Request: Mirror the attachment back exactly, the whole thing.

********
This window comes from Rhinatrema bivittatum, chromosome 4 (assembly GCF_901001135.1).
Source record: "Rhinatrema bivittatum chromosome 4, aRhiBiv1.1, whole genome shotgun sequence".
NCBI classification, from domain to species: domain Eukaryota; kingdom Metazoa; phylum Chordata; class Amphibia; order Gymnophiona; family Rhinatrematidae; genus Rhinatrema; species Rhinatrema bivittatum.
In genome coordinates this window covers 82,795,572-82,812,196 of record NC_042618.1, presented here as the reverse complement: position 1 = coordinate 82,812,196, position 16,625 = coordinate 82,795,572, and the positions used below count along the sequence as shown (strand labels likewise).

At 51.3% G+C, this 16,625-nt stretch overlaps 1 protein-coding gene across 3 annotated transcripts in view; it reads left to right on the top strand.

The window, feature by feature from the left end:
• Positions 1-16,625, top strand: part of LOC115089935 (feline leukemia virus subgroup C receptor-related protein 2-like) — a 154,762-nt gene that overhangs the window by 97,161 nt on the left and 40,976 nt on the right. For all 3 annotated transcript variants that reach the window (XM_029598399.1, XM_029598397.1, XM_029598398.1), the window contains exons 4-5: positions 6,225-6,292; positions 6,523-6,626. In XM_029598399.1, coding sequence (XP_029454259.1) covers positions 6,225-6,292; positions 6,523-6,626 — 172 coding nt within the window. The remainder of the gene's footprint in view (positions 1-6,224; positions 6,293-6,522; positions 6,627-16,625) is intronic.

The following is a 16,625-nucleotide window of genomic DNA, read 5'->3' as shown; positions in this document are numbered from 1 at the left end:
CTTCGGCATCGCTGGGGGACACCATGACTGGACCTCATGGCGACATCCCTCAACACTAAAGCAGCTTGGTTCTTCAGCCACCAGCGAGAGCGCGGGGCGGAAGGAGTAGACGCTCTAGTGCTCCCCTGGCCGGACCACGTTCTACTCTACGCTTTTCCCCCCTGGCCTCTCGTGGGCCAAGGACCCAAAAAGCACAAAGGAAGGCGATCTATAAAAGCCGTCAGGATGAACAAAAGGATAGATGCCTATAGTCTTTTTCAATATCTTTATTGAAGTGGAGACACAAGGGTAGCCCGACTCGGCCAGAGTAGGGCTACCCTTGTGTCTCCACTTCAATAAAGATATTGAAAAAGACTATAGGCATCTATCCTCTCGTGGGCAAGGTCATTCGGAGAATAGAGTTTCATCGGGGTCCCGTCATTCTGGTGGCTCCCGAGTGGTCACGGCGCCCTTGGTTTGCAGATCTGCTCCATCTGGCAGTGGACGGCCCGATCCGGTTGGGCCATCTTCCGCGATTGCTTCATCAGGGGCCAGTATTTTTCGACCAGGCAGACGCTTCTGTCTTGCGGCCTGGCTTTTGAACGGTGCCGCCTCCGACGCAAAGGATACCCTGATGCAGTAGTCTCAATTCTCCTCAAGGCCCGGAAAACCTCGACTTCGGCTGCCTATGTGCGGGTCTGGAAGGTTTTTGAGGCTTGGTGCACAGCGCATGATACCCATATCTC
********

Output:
This window comes from Rhinatrema bivittatum, chromosome 4 (assembly GCF_901001135.1).
Source record: "Rhinatrema bivittatum chromosome 4, aRhiBiv1.1, whole genome shotgun sequence".
NCBI classification, from domain to species: domain Eukaryota; kingdom Metazoa; phylum Chordata; class Amphibia; order Gymnophiona; family Rhinatrematidae; genus Rhinatrema; species Rhinatrema bivittatum.
In genome coordinates this window covers 82,795,572-82,812,196 of record NC_042618.1, presented here as the reverse complement: position 1 = coordinate 82,812,196, position 16,625 = coordinate 82,795,572, and the positions used below count along the sequence as shown (strand labels likewise).

At 51.3% G+C, this 16,625-nt stretch overlaps 1 protein-coding gene across 3 annotated transcripts in view; it reads left to right on the top strand.

The window, feature by feature from the left end:
• Positions 1-16,625, top strand: part of LOC115089935 (feline leukemia virus subgroup C receptor-related protein 2-like) — a 154,762-nt gene that overhangs the window by 97,161 nt on the left and 40,976 nt on the right. For all 3 annotated transcript variants that reach the window (XM_029598399.1, XM_029598397.1, XM_029598398.1), the window contains exons 4-5: positions 6,225-6,292; positions 6,523-6,626. In XM_029598399.1, coding sequence (XP_029454259.1) covers positions 6,225-6,292; positions 6,523-6,626 — 172 coding nt within the window. The remainder of the gene's footprint in view (positions 1-6,224; positions 6,293-6,522; positions 6,627-16,625) is intronic.

The following is a 16,625-nucleotide window of genomic DNA, read 5'->3' as shown; positions in this document are numbered from 1 at the left end:
CTTCGGCATCGCTGGGGGACACCATGACTGGACCTCATGGCGACATCCCTCAACACTAAAGCAGCTTGGTTCTTCAGCCACCAGCGAGAGCGCGGGGCGGAAGGAGTAGACGCTCTAGTGCTCCCCTGGCCGGACCACGTTCTACTCTACGCTTTTCCCCCCTGGCCTCTCGTGGGCCAAGGACCCAAAAAGCACAAAGGAAGGCGATCTATAAAAGCCGTCAGGATGAACAAAAGGATAGATGCCTATAGTCTTTTTCAATATCTTTATTGAAGTGGAGACACAAGGGTAGCCCGACTCGGCCAGAGTAGGGCTACCCTTGTGTCTCCACTTCAATAAAGATATTGAAAAAGACTATAGGCATCTATCCTCTCGTGGGCAAGGTCATTCGGAGAATAGAGTTTCATCGGGGTCCCGTCATTCTGGTGGCTCCCGAGTGGTCACGGCGCCCTTGGTTTGCAGATCTGCTCCATCTGGCAGTGGACGGCCCGATCCGGTTGGGCCATCTTCCGCGATTGCTTCATCAGGGGCCAGTATTTTTCGACCAGGCAGACGCTTCTGTCTTGCGGCCTGGCTTTTGAACGGTGCCGCCTCCGACGCAAAGGATACCCTGATGCAGTAGTCTCAATTCTCCTCAAGGCCCGGAAAACCTCGACTTCGGCTGCCTATGTGCGGGTCTGGAAGGTTTTTGAGGCTTGGTGCACAGCGCATGATACCCATATCTC